As a member of Quaker Concern for Animals, a sizeable chunk of my time and energy is devoted to getting the animals issue on the table– and getting dead animals off the table!– for my local and area Quaker meetings. It can be a tricky and draining business. We’re a long way off from achieving what we need to achieve within Britain Yearly Meeting, to say nothing of Quakers beyond. I’m sure that many members of CCA and ASWA would say similar with respect to advancing the animals agenda amongst catholics and anglicans. So why bother about interfaith and risk further distraction?
Does an interfaith approach really have much to offer?
I’d like to point to a few of the benefits that I feel such an approach could bring, and to some of the questions that we could gain from reflecting on.
Deepening one’s own faith; finding its essence
In writing for The Ark readers I can thankfully take a certain orientation for granted, so I needn’t detain us with arguments for the centrality of the animal question for a christian life. We know that the christian’s raison d’être is to be, at this hour, as in every, with the poor, with the powerless and bereft, and that the most wretched, defenceless and de-natured of all oppressed animals are, for now, the non-human animals.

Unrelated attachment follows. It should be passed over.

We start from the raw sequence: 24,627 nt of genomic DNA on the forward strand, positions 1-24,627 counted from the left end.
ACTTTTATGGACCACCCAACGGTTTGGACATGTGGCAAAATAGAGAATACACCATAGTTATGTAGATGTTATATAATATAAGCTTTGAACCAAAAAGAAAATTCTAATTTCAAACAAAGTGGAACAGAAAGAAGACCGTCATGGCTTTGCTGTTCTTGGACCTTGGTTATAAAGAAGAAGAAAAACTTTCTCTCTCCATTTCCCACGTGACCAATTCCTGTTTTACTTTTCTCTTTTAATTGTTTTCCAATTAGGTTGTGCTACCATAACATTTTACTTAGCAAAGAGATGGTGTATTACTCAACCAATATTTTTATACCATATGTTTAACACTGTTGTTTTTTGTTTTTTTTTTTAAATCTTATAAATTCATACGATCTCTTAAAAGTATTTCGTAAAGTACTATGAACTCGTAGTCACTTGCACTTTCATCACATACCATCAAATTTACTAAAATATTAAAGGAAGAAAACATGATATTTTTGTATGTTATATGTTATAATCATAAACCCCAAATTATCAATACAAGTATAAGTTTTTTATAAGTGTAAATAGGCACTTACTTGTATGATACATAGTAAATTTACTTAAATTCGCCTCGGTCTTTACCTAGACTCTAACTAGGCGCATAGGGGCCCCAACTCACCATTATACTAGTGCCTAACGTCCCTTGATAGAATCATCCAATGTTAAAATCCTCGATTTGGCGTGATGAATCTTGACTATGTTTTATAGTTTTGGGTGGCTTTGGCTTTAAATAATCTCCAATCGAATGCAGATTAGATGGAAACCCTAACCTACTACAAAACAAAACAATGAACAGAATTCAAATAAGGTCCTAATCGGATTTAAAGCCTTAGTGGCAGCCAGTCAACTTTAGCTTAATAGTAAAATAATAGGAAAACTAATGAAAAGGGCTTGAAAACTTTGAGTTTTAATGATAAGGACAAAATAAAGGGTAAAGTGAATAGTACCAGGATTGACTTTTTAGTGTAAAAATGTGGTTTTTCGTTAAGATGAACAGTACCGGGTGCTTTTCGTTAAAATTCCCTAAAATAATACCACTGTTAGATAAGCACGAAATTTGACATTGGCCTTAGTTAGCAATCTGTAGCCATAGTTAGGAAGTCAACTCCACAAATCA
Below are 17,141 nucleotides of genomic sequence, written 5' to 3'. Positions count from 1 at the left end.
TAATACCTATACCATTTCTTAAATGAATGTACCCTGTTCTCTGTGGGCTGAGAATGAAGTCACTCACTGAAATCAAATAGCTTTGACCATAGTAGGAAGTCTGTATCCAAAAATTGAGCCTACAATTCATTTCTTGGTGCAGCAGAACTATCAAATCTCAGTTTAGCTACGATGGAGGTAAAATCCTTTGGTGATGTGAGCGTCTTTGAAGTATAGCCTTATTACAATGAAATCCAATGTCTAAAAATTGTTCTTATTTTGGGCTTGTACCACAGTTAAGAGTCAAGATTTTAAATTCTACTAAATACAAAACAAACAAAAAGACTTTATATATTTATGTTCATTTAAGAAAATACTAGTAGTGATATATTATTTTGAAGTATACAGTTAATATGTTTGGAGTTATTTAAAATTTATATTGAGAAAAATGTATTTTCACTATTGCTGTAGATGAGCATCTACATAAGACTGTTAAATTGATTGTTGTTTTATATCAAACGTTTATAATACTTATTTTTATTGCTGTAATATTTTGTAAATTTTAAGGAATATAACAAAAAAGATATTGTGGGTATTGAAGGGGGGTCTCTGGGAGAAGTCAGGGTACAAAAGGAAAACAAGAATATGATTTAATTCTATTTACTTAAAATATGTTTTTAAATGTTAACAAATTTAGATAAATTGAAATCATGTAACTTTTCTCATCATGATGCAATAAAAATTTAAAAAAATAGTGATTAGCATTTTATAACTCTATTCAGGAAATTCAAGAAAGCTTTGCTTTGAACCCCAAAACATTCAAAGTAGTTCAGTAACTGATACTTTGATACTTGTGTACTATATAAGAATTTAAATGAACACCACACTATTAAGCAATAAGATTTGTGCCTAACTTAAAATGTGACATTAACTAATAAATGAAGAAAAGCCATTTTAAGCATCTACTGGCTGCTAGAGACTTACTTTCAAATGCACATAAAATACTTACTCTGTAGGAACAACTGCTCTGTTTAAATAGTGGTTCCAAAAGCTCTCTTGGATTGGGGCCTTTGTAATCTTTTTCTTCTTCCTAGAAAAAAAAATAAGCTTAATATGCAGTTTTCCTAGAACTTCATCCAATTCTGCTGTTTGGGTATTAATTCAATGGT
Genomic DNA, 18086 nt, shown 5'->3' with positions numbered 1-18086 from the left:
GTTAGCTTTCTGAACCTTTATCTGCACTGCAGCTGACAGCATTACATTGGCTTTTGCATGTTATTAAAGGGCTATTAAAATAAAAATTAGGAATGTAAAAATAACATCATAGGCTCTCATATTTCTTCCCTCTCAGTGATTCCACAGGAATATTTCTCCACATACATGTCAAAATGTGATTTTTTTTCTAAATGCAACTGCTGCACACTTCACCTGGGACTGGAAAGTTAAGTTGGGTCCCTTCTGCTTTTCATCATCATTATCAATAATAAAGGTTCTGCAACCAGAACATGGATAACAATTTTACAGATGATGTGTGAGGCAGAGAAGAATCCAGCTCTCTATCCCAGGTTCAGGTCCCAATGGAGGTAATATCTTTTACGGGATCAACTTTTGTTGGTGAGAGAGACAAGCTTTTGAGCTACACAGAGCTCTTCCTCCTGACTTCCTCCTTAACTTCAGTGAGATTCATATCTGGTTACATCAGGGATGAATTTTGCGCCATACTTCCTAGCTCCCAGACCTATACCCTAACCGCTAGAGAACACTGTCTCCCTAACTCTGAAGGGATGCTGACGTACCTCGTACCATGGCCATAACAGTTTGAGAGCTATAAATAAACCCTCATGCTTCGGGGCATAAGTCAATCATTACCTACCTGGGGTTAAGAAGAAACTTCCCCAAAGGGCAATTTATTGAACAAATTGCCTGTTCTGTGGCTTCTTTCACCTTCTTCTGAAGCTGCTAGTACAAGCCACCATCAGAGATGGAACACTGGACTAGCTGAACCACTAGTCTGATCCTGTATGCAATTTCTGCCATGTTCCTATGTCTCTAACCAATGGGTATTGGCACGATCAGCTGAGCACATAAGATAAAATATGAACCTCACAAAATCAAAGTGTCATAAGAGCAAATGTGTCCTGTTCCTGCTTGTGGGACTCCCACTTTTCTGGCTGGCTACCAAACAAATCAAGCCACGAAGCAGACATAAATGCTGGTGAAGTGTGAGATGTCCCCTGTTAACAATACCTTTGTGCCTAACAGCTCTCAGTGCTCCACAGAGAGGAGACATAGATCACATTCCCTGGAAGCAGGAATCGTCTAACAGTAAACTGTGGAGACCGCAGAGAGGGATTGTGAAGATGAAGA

But while we have a ready reply to the question why animals (for christians) we should not skip over it all together. Rather, we should pause just here, at the place where we start from, and acknowledge that it is our wish to be true to the essential christian message that leads us on to the animal concern. It is the same impulse that can bring us to deepen and broaden our faith, theologically and experientially, through interfaith engagement. To give an idea of what I mean, I’ve observed in myself two kinds of motions toward animals: first, there is the immediate, natural feeling of love for an animal, without which, nothing. This feeling comes freely with respect to those nonhuman animals who have– and I apologise for the anthropomorphism– recognisable ‘faces.’ Then there is the mediate, willed love, perhaps ‘concern’ is better, which is more abstract and requires discipline, but which is also less sentimental in its complexion and corresponds more readily to that regard for the other as other, and not as self-surrogate, which we are encouraged to by Jesus’s admonition in Matthew 5: go beyond what you are obliged to do out of duty or merely inclined to do out of natural sympathy. My point is that when we strive to take on this outside perspective, we find that doing so reconnects us with what was already spiritually fundamental for us. The interfaith ‘gesture’ works on us in the same manner and via the same motion of compassion. It brings us to the truth of our own faith.